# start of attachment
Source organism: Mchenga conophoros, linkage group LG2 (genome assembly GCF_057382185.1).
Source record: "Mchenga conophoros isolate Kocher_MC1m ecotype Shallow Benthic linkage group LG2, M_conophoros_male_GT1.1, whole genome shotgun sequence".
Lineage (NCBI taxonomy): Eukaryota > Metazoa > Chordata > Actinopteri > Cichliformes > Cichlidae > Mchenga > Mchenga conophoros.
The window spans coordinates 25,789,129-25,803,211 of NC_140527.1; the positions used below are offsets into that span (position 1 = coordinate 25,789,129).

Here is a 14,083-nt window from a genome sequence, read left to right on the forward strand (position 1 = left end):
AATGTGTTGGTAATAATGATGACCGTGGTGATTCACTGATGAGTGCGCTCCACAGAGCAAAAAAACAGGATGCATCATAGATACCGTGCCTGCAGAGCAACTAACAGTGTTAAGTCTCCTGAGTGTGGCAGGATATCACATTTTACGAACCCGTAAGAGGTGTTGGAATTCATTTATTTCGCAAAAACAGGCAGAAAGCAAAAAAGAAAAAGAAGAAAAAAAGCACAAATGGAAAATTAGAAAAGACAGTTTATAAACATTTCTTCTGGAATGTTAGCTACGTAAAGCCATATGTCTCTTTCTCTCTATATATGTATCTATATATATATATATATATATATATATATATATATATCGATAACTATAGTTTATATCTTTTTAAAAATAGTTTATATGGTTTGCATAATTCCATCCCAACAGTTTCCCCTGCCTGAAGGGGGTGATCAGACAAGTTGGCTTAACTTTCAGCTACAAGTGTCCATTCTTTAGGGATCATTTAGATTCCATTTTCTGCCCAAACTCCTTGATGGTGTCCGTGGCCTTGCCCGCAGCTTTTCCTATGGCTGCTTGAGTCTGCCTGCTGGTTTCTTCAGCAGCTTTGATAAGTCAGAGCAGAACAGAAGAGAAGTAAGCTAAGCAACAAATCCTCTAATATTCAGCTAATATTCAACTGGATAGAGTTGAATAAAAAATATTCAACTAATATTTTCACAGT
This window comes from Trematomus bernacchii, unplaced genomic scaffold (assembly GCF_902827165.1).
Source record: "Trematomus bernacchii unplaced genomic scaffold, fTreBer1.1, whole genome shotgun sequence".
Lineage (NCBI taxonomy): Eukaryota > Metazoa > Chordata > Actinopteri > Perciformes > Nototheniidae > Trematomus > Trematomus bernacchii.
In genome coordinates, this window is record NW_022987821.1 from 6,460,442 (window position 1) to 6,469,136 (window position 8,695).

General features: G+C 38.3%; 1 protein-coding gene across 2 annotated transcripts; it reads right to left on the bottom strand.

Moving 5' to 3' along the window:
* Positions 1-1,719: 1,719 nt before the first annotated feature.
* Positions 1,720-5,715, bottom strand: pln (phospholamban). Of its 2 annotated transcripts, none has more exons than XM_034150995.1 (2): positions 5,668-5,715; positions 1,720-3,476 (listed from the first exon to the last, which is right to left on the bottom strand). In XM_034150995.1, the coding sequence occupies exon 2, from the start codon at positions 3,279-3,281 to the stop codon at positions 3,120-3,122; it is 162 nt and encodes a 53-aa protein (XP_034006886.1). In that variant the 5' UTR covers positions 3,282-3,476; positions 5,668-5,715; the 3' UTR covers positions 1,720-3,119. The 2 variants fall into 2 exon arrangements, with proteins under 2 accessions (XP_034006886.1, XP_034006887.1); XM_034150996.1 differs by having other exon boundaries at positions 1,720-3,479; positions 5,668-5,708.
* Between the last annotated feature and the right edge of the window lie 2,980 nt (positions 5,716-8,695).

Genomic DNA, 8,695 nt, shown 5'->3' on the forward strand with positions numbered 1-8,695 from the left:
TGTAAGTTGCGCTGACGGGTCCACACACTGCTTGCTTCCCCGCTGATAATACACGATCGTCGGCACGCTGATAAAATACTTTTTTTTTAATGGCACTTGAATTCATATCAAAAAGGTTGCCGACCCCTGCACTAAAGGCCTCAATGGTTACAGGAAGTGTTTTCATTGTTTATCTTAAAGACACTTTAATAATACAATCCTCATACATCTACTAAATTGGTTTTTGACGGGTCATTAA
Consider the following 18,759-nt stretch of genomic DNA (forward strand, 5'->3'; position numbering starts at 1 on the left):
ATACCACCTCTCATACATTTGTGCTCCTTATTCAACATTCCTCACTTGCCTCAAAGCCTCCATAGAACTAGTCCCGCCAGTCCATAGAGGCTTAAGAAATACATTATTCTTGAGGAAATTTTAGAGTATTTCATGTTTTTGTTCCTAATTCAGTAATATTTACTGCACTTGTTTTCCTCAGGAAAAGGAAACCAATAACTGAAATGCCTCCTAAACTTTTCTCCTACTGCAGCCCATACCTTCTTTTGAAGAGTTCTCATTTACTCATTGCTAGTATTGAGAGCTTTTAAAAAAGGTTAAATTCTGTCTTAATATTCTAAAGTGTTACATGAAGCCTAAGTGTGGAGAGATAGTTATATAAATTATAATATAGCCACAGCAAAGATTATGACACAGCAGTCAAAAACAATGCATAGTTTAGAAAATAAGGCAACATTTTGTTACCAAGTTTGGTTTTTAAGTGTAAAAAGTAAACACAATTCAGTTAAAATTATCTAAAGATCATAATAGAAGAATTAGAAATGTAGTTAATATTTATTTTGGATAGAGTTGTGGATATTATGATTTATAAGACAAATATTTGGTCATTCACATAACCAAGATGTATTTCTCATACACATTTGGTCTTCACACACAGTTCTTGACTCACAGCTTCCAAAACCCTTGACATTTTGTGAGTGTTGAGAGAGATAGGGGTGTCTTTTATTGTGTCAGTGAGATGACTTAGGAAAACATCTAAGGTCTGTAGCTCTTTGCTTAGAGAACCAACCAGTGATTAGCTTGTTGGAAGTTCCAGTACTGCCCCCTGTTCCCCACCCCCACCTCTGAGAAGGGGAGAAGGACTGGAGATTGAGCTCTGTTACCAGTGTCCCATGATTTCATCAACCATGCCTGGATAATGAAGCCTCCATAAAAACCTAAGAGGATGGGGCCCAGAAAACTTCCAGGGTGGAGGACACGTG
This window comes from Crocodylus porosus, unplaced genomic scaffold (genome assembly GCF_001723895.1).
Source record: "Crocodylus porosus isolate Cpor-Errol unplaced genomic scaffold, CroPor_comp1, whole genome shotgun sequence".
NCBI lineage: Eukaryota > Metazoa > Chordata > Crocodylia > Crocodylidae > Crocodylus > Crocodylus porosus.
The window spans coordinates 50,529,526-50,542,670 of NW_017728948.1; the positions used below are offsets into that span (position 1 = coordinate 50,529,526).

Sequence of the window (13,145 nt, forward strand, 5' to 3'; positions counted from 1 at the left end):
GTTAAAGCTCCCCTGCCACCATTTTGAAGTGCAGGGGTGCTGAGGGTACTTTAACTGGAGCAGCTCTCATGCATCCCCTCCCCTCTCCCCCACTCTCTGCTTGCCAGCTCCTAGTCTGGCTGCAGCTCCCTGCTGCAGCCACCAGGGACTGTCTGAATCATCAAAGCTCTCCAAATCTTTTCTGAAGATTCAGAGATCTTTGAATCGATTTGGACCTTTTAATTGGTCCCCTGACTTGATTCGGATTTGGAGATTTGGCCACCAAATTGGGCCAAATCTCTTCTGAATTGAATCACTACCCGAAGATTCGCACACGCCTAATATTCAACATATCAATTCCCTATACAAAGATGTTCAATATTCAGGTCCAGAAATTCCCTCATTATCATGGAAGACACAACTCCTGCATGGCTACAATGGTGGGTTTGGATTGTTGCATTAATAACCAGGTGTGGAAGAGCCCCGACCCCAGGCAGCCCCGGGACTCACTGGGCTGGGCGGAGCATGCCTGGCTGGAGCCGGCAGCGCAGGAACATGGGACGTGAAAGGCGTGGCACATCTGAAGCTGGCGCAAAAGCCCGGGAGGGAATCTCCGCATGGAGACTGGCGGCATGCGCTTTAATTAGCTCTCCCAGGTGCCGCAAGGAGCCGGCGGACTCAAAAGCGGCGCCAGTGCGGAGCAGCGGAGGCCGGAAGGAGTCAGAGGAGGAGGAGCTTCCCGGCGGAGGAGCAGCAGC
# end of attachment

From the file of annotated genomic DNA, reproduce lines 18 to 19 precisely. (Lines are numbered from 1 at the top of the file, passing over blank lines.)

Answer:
Consider the following 18,759-nt stretch of genomic DNA (forward strand, 5'->3'; position numbering starts at 1 on the left):
ATACCACCTCTCATACATTTGTGCTCCTTATTCAACATTCCTCACTTGCCTCAAAGCCTCCATAGAACTAGTCCCGCCAGTCCATAGAGGCTTAAGAAATACATTATTCTTGAGGAAATTTTAGAGTATTTCATGTTTTTGTTCCTAATTCAGTAATATTTACTGCACTTGTTTTCCTCAGGAAAAGGAAACCAATAACTGAAATGCCTCCTAAACTTTTCTCCTACTGCAGCCCATACCTTCTTTTGAAGAGTTCTCATTTACTCATTGCTAGTATTGAGAGCTTTTAAAAAAGGTTAAATTCTGTCTTAATATTCTAAAGTGTTACATGAAGCCTAAGTGTGGAGAGATAGTTATATAAATTATAATATAGCCACAGCAAAGATTATGACACAGCAGTCAAAAACAATGCATAGTTTAGAAAATAAGGCAACATTTTGTTACCAAGTTTGGTTTTTAAGTGTAAAAAGTAAACACAATTCAGTTAAAATTATCTAAAGATCATAATAGAAGAATTAGAAATGTAGTTAATATTTATTTTGGATAGAGTTGTGGATATTATGATTTATAAGACAAATATTTGGTCATTCACATAACCAAGATGTATTTCTCATACACATTTGGTCTTCACACACAGTTCTTGACTCACAGCTTCCAAAACCCTTGACATTTTGTGAGTGTTGAGAGAGATAGGGGTGTCTTTTATTGTGTCAGTGAGATGACTTAGGAAAACATCTAAGGTCTGTAGCTCTTTGCTTAGAGAACCAACCAGTGATTAGCTTGTTGGAAGTTCCAGTACTGCCCCCTGTTCCCCACCCCCACCTCTGAGAAGGGGAGAAGGACTGGAGATTGAGCTCTGTTACCAGTGTCCCATGATTTCATCAACCATGCCTGGATAATGAAGCCTCCATAAAAACCTAAGAGGATGGGGCCCAGAAAACTTCCAGGGTGGAGGACACGTG